Local dog trainer offers new method for aggressive, fearful dogs

Chelsea Johnson, a dog-training instructor at Zen Dog and Tails-A-Wagging, has earned certification as a Behavior Adjustment Training instructor, a system commonly known in the dog-training world as BAT.

The low-stress, non-aversive technique for working with aggressive or fearful dogs was developed by Grisha Stewart, who refined the method to help her own dog, Peanut.

The certification process requires a four-hour BAT video case study, a written exam with essay questions, a commitment to the principles of progressive reinforcement training and 200 hours of dog-training experience using force-free techniques.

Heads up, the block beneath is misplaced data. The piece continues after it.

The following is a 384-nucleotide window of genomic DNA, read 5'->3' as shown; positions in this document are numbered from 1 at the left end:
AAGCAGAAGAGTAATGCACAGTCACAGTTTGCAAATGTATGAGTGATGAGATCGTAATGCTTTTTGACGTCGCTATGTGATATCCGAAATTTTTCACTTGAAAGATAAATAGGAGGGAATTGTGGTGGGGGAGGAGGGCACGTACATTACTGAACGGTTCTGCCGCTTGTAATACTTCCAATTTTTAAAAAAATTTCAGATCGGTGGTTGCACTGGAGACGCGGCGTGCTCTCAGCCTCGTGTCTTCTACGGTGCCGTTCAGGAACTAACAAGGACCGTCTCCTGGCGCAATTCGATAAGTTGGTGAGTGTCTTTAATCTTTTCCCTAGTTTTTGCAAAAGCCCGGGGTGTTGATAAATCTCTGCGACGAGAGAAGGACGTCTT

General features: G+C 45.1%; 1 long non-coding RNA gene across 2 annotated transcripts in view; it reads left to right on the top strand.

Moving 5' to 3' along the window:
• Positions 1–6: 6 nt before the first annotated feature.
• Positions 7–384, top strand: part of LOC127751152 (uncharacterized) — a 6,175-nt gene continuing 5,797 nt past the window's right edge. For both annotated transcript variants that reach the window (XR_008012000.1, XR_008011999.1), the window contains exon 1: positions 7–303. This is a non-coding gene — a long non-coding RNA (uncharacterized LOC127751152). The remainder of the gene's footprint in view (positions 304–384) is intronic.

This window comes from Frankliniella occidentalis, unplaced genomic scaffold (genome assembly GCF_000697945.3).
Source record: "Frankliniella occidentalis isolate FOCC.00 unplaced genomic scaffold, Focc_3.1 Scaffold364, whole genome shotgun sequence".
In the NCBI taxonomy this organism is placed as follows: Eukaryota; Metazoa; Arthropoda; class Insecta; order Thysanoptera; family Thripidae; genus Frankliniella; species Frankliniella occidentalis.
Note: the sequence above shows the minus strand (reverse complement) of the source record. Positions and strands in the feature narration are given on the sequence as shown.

BAT works by helping dogs learn socially acceptable ways to deal with the things that scare or upset them. Instead of barking, lunging or snarling, dogs learn to use “cut-off” signals like head turns and ground sniffs to communicate to their handlers that they are uncomfortable.

“In my observance, more positive relationships between dogs and their owners develop when I teach them BAT,” said Chelsea Johnson, in a press release. “I’ve been incorporating BAT into my training sessions with my clients. I could not pass up on the opportunity to improve my skills and to become certified.”

Johnson teaches classes and private lessons throughout Whatcom County.

She can be reached at 360-223-8695 or by email at Chelsea@Zen-Dog.net.

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